ADD BankOfInsecurities.war /opt/tomcat/webapps/
Sometimes the Tomcat home path can be different, so let's make a little detour to get that part correct. In your docker console, run the following commands:
FROM jeanblanchard/tomcat:8
docker run -d jeanblanchard/tomcat:8
The above command will create a new container which will run the Tomcat server image. The next step is to open the container's bash/shell.
docker ps -a
# Copy the Container ID of the jeanblanchard/tomcat:8 image
docker exec -i -t {Container ID} /bin/sh
Once you notice the prompt, use the below command to find the Tomcat root directory. In my case the root path was /opt/tomcat/. So my WAR file must go to /opt/tomcat/webapps/
Ok so now that we have the correct Tomcat path, let's get back to where we were. Save and close the current file. At this point we have two files ready - Dockerfile.db and Dockerfile.web. Next, we will actually go and create Docker images from these files.

In the Docker console, run the below commands to create the PostgreSQL and Tomcat images.
docker build -q -t postgresql_image -f Dockerfile.db .
Don't forget the period at the end. It indicates the current directory relative to the current working directory of Docker prompt. In our case it is the 'Docker_Project'. That is where Docker will look for the 'Dockerfile.db' file. The above command will create an image with the name - 'postgresql_image'. Now run the below command to create another image for the Tomcat server.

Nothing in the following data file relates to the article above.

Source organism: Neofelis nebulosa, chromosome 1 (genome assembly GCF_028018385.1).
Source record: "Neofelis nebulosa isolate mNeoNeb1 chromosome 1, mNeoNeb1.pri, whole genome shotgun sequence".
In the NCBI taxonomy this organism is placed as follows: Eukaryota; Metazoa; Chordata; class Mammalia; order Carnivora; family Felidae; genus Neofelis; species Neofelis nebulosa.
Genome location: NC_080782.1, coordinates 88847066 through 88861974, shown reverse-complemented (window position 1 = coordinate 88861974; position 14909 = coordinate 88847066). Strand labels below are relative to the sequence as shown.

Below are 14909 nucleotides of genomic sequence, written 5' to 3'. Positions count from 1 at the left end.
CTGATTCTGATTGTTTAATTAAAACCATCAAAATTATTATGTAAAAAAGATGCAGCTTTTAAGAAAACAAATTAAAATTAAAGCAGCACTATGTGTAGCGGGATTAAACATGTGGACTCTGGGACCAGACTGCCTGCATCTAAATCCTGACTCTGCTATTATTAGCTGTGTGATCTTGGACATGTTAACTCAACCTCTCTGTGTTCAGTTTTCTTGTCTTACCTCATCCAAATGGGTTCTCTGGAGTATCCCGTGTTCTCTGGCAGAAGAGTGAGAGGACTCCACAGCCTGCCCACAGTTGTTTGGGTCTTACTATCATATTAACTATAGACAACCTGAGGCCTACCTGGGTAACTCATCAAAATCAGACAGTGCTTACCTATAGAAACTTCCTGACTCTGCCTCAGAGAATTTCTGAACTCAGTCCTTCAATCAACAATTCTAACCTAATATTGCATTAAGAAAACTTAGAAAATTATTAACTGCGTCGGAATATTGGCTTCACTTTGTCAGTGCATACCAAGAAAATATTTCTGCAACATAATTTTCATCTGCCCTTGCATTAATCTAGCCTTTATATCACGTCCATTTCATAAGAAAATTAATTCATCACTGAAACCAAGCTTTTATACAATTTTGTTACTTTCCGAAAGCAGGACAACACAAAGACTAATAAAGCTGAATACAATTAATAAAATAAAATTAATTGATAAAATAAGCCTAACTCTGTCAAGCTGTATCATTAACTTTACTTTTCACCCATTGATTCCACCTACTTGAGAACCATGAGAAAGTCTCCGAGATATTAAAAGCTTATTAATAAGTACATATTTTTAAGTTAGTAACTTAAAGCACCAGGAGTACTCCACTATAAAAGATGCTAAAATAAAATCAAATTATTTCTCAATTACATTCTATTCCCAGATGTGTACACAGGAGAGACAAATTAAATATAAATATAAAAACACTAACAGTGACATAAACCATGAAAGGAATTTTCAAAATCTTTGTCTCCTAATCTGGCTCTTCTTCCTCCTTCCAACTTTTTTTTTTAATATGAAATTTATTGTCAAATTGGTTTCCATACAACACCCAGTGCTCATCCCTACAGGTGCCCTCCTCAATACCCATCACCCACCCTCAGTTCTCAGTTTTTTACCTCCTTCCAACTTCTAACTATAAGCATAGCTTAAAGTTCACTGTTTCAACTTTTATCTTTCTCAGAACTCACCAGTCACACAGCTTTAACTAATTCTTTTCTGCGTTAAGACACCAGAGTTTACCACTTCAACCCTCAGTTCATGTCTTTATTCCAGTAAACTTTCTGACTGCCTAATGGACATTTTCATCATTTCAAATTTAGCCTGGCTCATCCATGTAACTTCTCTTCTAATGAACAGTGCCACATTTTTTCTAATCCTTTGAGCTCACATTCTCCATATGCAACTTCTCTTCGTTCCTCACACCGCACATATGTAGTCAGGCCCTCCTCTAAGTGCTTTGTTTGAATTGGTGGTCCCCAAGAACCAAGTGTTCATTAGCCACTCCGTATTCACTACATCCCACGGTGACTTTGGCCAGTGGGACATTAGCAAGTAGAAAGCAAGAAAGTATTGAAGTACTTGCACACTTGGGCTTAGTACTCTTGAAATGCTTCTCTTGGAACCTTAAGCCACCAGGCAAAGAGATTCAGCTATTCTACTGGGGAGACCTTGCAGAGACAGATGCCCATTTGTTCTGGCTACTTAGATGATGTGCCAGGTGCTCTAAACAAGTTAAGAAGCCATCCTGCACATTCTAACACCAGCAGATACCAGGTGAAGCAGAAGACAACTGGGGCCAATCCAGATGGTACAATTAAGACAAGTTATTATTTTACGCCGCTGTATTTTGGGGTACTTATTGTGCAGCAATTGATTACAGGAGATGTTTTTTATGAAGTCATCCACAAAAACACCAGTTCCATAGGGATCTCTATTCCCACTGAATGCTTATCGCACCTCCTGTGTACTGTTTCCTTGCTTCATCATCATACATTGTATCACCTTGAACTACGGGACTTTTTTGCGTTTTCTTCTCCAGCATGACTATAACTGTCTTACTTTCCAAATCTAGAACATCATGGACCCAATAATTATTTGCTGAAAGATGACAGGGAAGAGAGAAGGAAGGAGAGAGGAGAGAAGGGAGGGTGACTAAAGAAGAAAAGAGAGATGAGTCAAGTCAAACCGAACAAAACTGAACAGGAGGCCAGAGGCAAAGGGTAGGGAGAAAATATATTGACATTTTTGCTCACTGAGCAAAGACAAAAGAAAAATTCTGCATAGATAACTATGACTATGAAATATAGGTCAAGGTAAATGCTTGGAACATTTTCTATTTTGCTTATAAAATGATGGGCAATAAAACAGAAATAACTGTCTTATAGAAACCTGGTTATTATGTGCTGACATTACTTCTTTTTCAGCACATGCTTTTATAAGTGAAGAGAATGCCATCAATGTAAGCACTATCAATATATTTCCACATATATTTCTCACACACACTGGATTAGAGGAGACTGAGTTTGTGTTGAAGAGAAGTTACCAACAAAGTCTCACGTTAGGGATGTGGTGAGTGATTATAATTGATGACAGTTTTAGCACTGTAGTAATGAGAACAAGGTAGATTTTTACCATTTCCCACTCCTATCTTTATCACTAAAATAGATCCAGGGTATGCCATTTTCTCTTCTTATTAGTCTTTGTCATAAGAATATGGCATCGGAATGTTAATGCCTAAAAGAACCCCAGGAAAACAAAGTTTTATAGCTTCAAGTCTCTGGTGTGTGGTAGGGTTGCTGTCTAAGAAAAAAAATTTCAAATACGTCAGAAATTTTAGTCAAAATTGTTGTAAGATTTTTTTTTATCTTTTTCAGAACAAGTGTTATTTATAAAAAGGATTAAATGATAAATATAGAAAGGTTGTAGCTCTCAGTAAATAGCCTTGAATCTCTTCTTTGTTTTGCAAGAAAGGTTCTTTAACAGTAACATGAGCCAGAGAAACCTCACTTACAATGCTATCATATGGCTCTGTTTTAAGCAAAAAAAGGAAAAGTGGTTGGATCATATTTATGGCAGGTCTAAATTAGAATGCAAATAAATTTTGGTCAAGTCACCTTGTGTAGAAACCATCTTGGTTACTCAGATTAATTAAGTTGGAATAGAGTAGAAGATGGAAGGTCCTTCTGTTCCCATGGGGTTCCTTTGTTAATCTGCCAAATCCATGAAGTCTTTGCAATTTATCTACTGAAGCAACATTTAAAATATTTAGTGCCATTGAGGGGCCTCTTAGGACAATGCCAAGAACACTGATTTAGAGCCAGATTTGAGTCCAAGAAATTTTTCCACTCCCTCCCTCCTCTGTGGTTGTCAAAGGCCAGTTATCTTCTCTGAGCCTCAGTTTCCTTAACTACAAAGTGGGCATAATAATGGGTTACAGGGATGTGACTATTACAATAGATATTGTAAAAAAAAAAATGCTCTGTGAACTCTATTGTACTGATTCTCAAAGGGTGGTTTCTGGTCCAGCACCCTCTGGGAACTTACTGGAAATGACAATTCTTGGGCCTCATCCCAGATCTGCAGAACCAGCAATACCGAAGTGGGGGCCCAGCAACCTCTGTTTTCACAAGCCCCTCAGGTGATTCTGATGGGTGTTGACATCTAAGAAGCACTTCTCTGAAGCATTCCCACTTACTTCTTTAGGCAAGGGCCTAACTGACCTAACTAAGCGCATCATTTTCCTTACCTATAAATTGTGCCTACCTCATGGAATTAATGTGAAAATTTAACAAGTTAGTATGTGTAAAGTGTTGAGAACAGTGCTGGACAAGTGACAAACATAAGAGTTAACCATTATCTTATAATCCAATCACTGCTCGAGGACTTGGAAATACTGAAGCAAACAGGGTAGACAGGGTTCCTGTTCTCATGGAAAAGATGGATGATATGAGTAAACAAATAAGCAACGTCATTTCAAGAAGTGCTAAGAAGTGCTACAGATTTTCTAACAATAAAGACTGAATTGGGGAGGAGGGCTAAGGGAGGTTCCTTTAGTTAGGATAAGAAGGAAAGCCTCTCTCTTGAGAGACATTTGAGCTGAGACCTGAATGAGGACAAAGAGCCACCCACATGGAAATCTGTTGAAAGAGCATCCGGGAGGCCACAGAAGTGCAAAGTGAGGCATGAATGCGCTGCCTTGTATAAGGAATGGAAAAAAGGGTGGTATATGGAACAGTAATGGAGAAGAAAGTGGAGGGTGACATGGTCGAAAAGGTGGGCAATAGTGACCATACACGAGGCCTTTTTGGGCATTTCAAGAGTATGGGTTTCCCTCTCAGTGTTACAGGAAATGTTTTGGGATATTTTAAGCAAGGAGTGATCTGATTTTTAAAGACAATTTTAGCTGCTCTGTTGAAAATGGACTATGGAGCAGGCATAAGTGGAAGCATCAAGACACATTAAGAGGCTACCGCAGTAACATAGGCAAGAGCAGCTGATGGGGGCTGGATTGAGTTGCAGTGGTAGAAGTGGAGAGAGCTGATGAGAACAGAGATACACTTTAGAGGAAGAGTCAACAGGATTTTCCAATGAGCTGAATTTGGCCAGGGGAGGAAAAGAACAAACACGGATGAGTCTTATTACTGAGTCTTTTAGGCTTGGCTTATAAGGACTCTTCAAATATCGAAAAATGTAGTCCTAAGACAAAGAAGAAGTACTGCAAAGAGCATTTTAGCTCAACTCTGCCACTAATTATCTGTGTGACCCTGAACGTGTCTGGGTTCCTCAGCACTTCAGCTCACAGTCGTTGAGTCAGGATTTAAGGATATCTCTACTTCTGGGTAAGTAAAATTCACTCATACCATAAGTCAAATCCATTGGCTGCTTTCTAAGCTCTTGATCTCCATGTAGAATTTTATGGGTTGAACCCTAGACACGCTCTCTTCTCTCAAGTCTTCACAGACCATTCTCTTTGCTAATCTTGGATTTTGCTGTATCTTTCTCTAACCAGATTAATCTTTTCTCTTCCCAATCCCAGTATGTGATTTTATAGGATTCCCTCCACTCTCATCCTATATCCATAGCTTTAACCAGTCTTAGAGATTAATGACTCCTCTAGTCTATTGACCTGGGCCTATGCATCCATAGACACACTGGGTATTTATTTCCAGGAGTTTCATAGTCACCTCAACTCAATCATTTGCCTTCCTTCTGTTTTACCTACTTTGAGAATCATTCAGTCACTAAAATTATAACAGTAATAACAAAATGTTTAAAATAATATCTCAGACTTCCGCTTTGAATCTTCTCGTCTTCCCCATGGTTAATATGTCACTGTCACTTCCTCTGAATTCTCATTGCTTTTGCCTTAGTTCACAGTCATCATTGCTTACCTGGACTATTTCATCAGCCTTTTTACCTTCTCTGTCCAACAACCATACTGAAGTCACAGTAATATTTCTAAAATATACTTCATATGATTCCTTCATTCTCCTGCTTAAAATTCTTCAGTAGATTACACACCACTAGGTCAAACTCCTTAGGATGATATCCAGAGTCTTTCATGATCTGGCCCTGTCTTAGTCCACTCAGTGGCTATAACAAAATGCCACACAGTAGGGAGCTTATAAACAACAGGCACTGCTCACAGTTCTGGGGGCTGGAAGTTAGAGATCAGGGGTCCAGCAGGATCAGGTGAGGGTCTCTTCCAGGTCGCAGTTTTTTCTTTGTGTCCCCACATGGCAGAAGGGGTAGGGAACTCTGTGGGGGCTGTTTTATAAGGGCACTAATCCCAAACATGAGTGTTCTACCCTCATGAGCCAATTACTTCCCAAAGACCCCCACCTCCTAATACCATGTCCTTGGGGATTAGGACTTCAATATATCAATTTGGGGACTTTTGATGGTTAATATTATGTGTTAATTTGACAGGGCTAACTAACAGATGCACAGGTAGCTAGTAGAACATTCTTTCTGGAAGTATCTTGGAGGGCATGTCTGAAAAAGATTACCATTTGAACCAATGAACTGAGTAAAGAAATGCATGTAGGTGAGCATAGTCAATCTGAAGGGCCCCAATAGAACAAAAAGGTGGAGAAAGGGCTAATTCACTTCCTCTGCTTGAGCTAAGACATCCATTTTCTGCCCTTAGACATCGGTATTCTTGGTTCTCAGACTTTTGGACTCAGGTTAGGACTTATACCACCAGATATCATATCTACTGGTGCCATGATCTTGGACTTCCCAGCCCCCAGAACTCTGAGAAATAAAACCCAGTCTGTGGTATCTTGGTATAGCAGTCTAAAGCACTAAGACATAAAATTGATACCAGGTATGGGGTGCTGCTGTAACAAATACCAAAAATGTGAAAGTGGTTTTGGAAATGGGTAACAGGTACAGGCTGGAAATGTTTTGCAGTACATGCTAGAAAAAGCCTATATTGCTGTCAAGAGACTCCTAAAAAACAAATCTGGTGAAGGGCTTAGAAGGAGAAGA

docker build -q -t tomcat_image -f Dockerfile.web .

Finally it's time to run the images we created previously as Docker containers. Run the below commands in docker console to do that.
docker run --hostname postgresql_container --name postgresql_container
-p 5432:5432 -e POSTGRES_USER=db_user -e POSTGRES_PASSWORD=db_pwd -e POSTGRES_DB=db_name -d postgresql_image

The above command will run a light-weight PostgreSQL server inside the Docker container, and bind port 5432 of your host machine to this server, so it will look like the server is actually running on your host machine and not separately inside Docker engine. And of course we can change the port number to a different value. How cool is that! You would want to replace the variables - db_user, db_pwd and db_name with the actual username, password and database name of your database. After this, let's go ahead and create another container for our Tomcat server. Run the below command to do that.
docker run --name tomcat_container -d -p 8080:8080
--link postgresql_container:postgresql_container tomcat_image

The link parameter above will allow your Web container to communicate with the Database container. Also, if you're wondering about the -d parameter above, it runs the container in detached mode i.e. in background, so you can still type in new commands in the same Docker prompt.

And that's it folks. You can now access your web application in your browser like we normally do when we have an Application server running locally. Hope you found this article useful in one way or another.

P.S.: Please feel free to reach out to me about any discrepencies / errors in this article. You will find my contact details on the home page. Cheers!

© Manan Pancholi